Keeping Kenya's runners on track

 

Cork-born Patrician brother Colm O’Connell helps train world-class runners in Kenya, writes JODY CLARKE. But what is the secret behind his great track record?

‘IMPROVING all the time,” says Br Colm O’Connell, looking down at his stopwatch. And with that he skips off the grandstand, and makes his way across the dirt track to Augustine Choge, the man who ran the times.

This is surely the oddest couple this side of the Great Rift Valley. It’s certainly the oddest one on the track. The man in Lycra is the fifth fastest indoor runner of all-time at 3,000m. The other is a stocky fellow from Co Cork, dressed as if he should be sitting up at a bar in Mallow, his home town, rather than coaching the man who would lead Kenya’s seven-member team earlier this month to the World Indoor Championships in Doha, Qatar, where Choge came 11th in the 3,000m final.

O’Connell nods his head, points, gets right up to Choge’s face and then turns on his heel, just before the athlete goes for one final run around the track.

“I need to get up close and see if he is stressed. It’s a bit like revving a car and seeing if the fan belt comes flying off.”

It seems like an odd thing for an athletics coach to say, especially one decked in a pair of suit trousers and a paint-spattered polo shirt, but then O’Connell is not about appearances. He has been getting the best out of Kenyan athletes for decades, even if he lacks the world-class facilities other countries take for granted.

Roll off the names of several Kenyan middle-distance runners, and it’s hard to think of one who hasn’t passed through his hands at some stage. Peter Rono (1988 Olympics gold for the 1,500m), Wilson Kipketer (800m world champion 2000, and world-record holder) and Matthew Birir (1992 Olympics gold, 3,000m steeplechase).

“There isn’t an athlete here who hasn’t felt a rub of Colm,” says the Cork man, chuckling. “A tip here, a tap there, they’ve all got it,” he says.

THE REASONS BEHINDO’Connell’s success have been debated for years. The genetics of the local Kalenjin tribe, former cattle farmers, tends to come top of the list of explanations. But to understand how O’Connell, a man who used to “love getting pissed in the Skeffington” as a student in Galway, has got to the top of the sport, you have to go back to February 1976. That’s the month the Patrician brother left Ireland and came to Kenya to teach in an isolated secondary school about 8,500ft up in the Rift Valley.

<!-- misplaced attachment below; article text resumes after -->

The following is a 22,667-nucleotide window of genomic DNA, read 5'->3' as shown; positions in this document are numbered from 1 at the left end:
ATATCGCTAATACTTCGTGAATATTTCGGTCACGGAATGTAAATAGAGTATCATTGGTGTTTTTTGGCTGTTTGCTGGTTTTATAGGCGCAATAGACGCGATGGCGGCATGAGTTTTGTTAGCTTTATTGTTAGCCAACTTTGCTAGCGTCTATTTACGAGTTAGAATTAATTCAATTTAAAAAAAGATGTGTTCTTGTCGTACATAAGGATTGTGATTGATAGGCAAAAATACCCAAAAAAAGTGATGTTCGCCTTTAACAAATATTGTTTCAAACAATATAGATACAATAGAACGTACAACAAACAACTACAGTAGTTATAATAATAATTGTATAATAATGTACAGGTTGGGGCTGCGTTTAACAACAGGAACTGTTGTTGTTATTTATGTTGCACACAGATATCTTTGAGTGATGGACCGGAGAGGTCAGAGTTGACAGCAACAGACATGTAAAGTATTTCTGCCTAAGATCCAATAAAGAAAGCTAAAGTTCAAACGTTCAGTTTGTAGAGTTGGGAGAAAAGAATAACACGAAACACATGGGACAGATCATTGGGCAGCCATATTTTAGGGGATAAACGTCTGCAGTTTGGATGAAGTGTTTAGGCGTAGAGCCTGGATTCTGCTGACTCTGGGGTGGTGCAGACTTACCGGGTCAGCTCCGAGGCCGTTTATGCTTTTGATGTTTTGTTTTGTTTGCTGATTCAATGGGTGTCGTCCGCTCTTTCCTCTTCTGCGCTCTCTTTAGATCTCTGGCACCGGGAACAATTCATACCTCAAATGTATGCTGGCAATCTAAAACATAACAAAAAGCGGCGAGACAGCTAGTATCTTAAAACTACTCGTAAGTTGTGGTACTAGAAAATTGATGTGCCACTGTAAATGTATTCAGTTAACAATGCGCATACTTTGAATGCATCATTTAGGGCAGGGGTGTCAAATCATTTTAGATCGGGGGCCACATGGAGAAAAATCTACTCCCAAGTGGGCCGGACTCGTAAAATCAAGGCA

St Patrick’s had been going since 1961, but it wasn’t until 1968 that it began to make its first mark on the sports pitch: in volleyball. Br Marcellus Broderick, who had spent time in California, started training teams, and soon the school was the best in the country. “Between 1973 and 1988, I don’t think we lost a volleyball match,” says Br Paul Brennan, another Patrician who won several national basketball titles while teaching at the school.

Before long, St Patrick’s started winning national championships in basketball, hockey and tennis. “We had to win everything,” says Brennan. “We had the psychology of winning. But it was also down to hard work. Often, we had a competition on a Saturday and we were in the stadium training on the Monday, Tuesday, Wednesday and Thursday.”

“Marcellus wouldn’t settle for second best”, adds O’Connell. “He was a real go-getter and the driving force behind the school, and I suppose I inherited that spirit.”

By the 1980s, athletics had become more professional, and runners saw the sport as a way to travel and get an education. O’Connell tapped into this new enthusiasm, and started developing athletes from an early age. In 1985, at a national athletics meet, the school won 19 out of 21 events. They didn’t compete in the other two.